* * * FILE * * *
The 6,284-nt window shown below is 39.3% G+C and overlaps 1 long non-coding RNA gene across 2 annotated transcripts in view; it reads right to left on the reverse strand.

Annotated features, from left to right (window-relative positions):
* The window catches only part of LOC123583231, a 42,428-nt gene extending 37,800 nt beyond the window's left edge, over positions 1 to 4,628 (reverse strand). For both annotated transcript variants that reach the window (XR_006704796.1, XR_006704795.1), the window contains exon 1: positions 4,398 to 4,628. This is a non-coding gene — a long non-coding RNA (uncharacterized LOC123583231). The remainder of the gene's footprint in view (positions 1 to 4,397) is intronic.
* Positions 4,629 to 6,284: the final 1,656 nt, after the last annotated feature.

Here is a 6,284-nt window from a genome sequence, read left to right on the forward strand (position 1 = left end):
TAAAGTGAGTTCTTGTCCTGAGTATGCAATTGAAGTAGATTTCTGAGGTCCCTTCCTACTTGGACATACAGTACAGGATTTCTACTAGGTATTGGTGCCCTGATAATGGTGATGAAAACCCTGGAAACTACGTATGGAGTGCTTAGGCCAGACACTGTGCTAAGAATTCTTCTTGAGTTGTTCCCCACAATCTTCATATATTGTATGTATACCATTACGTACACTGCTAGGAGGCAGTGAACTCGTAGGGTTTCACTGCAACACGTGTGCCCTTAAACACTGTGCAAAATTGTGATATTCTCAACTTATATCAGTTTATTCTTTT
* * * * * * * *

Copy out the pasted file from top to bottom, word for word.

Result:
The 6,284-nt window shown below is 39.3% G+C and overlaps 1 long non-coding RNA gene across 2 annotated transcripts in view; it reads right to left on the reverse strand.

Annotated features, from left to right (window-relative positions):
* The window catches only part of LOC123583231, a 42,428-nt gene extending 37,800 nt beyond the window's left edge, over positions 1 to 4,628 (reverse strand). For both annotated transcript variants that reach the window (XR_006704796.1, XR_006704795.1), the window contains exon 1: positions 4,398 to 4,628. This is a non-coding gene — a long non-coding RNA (uncharacterized LOC123583231). The remainder of the gene's footprint in view (positions 1 to 4,397) is intronic.
* Positions 4,629 to 6,284: the final 1,656 nt, after the last annotated feature.

Here is a 6,284-nt window from a genome sequence, read left to right on the forward strand (position 1 = left end):
TAAAGTGAGTTCTTGTCCTGAGTATGCAATTGAAGTAGATTTCTGAGGTCCCTTCCTACTTGGACATACAGTACAGGATTTCTACTAGGTATTGGTGCCCTGATAATGGTGATGAAAACCCTGGAAACTACGTATGGAGTGCTTAGGCCAGACACTGTGCTAAGAATTCTTCTTGAGTTGTTCCCCACAATCTTCATATATTGTATGTATACCATTACGTACACTGCTAGGAGGCAGTGAACTCGTAGGGTTTCACTGCAACACGTGTGCCCTTAAACACTGTGCAAAATTGTGATATTCTCAACTTATATCAGTTTATTCTTTT